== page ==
Nepal: Pushing and Shoving


August 8, 2007: The Maoist movement consists of about three dozen regional and political factions. Some are more radical than others, and since the ceasefire, the differences between the factions have become more obvious. The more radical factions are ignoring the ceasefire, and continuing to use terrorism and intimidation to get their way. More ominously, about three percent of the 31,000 armed Maoists, who are in government supported camps, have left the camps. The Maoist camp commanders insist those who left are actually on leave, which is authorized by the ceasefire. But those leaving say they are protesting poor treatment. In response to faction demands, the Maoist leadership is now threatening to pull out of the government unless Nepal is declared a republic before the November elections. The original peace deal stipulated that the status of the king was to be decided after the elections.

The government has begun negotiation with the ethnic separatists in the south. The Maoist leadership is not happy with how these ethnic rebels have defeated Maoists in the south. About a thousand civil servants have fled the violence in the south, and more have applied for transfers. In the east, tribal separatists have called for a permanent strike, and the formation of an autonomous state.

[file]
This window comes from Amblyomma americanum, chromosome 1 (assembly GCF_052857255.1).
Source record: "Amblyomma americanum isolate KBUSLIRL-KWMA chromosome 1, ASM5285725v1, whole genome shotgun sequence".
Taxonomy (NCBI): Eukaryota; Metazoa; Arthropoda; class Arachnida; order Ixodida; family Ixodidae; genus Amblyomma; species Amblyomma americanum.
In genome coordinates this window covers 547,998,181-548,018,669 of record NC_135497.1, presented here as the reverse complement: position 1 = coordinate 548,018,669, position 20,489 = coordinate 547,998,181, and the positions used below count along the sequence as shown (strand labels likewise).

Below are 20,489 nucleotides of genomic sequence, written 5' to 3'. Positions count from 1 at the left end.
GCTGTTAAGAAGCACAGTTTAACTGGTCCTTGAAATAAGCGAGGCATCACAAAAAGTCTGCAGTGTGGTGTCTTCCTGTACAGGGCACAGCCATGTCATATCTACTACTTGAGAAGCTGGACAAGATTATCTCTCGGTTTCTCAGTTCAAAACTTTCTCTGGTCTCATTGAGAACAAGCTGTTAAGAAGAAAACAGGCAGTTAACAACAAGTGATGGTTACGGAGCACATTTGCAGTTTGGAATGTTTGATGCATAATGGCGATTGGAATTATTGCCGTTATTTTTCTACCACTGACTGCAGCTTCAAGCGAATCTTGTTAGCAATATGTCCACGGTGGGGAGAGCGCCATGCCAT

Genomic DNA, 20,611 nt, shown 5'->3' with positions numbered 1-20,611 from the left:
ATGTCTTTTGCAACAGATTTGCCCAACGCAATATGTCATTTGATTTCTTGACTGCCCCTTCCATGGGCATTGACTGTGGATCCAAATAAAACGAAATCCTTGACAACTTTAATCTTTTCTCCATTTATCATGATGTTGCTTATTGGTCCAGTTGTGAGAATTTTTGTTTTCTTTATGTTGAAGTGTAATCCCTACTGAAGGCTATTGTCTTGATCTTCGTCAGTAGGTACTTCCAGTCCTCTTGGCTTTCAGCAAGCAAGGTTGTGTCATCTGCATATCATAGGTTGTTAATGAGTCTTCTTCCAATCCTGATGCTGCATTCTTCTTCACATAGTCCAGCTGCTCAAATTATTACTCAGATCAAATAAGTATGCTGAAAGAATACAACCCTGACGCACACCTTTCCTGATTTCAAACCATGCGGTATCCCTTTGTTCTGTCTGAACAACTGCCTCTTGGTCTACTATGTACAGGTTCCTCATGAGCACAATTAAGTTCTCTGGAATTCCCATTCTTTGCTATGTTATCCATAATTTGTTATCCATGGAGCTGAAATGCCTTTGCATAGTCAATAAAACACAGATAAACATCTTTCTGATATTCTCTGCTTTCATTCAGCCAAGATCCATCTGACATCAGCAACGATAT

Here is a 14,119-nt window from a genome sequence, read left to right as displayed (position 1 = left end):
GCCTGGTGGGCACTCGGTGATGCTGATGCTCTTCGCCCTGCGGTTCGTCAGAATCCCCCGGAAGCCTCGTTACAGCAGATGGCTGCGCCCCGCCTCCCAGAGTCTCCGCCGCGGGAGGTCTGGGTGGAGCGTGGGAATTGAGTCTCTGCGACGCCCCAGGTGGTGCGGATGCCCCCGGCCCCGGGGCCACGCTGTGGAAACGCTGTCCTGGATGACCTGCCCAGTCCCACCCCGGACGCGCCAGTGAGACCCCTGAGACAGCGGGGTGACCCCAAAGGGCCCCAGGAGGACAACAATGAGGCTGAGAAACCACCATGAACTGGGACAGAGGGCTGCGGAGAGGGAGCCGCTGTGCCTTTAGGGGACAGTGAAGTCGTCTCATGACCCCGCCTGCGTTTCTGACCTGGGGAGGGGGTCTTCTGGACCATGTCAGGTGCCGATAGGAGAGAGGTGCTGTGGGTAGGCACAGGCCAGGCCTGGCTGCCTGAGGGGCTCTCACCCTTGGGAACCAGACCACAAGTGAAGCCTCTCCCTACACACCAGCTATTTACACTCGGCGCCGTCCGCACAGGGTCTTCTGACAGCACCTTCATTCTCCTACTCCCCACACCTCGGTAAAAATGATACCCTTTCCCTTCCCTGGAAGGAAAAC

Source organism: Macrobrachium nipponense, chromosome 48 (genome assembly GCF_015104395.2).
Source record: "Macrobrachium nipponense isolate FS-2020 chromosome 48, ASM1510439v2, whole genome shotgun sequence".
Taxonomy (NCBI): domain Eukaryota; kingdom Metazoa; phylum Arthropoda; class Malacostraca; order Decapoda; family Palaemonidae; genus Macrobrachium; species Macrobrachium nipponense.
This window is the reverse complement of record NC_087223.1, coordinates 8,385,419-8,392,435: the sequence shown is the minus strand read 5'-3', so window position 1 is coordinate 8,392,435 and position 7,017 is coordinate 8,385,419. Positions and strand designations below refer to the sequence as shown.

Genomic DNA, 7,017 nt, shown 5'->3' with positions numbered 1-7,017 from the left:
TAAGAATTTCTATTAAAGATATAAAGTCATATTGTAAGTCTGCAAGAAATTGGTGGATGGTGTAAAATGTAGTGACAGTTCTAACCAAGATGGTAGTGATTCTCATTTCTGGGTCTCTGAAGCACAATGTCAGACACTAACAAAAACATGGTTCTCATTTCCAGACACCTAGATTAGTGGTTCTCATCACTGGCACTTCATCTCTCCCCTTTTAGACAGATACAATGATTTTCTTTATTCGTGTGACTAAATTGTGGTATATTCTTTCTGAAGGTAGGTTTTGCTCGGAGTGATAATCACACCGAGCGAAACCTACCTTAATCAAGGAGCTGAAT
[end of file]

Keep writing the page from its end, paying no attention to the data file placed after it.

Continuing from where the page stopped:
To avoid triggering more ethic, tribal and separatist violence, the army has not been called out to deal with any of the growing violence. But the police can't handle it, and the Maoists are threatening to leave their camps and take control of more territory. There are already growing numbers of Maoist activists forming unarmed, but violent, groups that seek control of more territory.


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